The problem they're going to run into is a "latent feature" problem - while perhaps only 1% of customers *use* profiles, there are probably a significant number that are aware of the feature and feel relaxed that it's there (either they plan to use it at some point, or at least they know they can). So while ditching profiles may only "inconvenience" 1% of their customers, it may piss off 20% or more.
Philo [MSFT]
Thursday, June 19, 2008
 
 
Only 1% use profiles?  It must just not be marketed enough.  This is such a key feature to me that if Blockbuster sent me an email now saying they allow profiles I'd consider switching.  If Netflix had an API this would be a cool 3rd party feature to add, something that manages one queue into profiles.
Phil Send private email
Thursday, June 19, 2008
 
 
I put my Netflix on hold a couple months ago and have only been using BlockBuster.  (I used to have both for a while)  The turnaround is the same, plus I get a free in-store game or movie and every in-store return is also a free rental.  A queue for my wife was a great thing we used, but I'd already decided to leave anyway.
Cade Roux Send private email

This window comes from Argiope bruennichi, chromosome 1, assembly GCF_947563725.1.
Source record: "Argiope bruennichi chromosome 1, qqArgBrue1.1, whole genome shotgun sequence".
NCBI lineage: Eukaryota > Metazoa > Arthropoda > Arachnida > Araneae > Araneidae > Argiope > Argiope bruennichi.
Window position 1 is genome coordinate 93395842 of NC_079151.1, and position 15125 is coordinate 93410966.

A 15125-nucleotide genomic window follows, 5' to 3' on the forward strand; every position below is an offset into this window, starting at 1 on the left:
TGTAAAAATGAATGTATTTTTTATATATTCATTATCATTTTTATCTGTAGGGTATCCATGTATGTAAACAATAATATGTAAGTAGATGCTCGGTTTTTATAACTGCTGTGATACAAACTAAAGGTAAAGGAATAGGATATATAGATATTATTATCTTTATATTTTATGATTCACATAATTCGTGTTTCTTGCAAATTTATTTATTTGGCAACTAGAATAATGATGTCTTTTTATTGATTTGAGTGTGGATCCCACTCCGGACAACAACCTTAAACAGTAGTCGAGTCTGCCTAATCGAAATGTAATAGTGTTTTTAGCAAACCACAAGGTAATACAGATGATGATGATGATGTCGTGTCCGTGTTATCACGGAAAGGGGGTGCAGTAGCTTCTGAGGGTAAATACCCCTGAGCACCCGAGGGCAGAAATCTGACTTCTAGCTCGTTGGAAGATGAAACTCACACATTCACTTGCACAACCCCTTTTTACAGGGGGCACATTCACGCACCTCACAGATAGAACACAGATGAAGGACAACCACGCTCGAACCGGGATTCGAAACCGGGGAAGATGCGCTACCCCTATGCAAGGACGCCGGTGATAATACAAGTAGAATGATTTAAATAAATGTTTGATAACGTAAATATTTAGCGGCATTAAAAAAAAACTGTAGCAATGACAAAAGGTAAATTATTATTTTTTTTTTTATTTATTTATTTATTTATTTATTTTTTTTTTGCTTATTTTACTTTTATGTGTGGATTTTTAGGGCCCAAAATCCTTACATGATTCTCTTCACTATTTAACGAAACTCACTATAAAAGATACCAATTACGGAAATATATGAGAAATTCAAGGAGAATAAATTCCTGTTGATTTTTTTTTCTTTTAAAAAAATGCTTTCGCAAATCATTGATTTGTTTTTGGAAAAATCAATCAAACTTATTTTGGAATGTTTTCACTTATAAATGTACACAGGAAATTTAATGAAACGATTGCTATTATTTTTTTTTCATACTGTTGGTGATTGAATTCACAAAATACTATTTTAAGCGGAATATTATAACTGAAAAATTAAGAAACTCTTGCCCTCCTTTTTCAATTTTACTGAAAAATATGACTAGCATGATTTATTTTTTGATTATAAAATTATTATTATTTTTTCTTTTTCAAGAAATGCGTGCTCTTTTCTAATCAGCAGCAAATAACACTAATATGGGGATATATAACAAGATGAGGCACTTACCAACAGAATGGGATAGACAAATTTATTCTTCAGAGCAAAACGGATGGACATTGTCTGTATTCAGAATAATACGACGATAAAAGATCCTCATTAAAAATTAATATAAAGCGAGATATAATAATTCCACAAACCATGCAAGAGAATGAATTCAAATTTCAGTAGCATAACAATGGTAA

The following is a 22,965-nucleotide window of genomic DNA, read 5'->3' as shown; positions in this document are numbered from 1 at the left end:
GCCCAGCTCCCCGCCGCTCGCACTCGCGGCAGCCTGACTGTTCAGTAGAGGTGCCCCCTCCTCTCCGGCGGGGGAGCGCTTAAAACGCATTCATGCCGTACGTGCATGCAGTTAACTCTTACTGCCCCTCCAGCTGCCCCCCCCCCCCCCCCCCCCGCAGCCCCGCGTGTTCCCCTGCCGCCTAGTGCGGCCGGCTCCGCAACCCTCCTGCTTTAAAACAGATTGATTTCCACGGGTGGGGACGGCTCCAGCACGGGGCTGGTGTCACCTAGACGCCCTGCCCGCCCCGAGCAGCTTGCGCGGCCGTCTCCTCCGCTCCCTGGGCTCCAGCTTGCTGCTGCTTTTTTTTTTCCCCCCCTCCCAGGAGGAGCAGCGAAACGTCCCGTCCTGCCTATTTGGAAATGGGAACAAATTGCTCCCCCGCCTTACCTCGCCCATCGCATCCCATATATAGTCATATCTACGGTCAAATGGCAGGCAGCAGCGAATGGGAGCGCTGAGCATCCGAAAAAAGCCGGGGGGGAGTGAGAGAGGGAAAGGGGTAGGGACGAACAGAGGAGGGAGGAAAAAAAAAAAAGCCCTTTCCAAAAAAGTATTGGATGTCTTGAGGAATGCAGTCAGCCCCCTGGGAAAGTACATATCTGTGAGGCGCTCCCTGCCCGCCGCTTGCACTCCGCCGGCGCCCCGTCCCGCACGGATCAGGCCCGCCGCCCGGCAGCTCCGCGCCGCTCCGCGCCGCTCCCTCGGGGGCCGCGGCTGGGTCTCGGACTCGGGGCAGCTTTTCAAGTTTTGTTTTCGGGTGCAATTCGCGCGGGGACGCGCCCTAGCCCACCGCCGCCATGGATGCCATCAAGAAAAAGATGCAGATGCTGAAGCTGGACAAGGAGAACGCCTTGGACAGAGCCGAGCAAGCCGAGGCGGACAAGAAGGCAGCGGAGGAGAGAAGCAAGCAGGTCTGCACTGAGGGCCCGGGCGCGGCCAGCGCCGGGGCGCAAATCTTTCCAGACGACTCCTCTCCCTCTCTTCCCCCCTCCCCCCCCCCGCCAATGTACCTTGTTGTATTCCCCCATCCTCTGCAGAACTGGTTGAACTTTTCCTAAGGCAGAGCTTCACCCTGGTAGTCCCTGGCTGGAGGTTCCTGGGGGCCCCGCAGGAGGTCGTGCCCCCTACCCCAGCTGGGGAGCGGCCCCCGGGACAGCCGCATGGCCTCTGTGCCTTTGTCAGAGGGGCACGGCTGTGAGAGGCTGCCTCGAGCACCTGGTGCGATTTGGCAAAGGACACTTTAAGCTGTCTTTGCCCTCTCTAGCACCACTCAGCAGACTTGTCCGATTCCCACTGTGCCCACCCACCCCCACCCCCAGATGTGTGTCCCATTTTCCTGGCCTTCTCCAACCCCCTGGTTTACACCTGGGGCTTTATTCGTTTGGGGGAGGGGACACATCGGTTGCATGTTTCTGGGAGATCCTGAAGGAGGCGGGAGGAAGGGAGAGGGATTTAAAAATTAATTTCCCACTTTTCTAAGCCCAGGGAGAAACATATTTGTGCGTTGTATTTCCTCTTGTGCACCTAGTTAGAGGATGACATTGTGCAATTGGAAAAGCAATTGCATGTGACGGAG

Thursday, June 19, 2008
 
 
> "Only 1% use profiles?  It must just not be marketed
> enough.  This is such a key feature to me that if
> Blockbuster sent me an email now saying they allow
> profiles I'd consider switching.  If Netflix had an
> API this would be a cool 3rd party feature to add,
> something that manages one queue into profiles."

I've been considering putting something together for my own families' use that does this via screen scraping behind the scenes.  The problem I've found is that the netflix site is complex, with a lot of ajax and frequent changes, so the scraping will be difficult.

Do we have enough interest here to maybe put an open source project up on sourceforge?  As much as I hate to do Netflix' job for them, we really use this feature a lot.
Joel Coehoorn Send private email
Thursday, June 19, 2008
 
 
Well, currently their pricing biases to the fewer DVDs at a time, so they probably felt that it wasn't an issue price-wise, and thus a purely technical change.  I.e. 2 accounts at 3 DVDs/time is cheaper than 1 account at 6 DVDs/time, as I understand it.
Rohan
Thursday, June 19, 2008
 
 
i'd be interested. with 2 young children, having their own queue separate from the parents is a really nice feature.
please don't delete
Thursday, June 19, 2008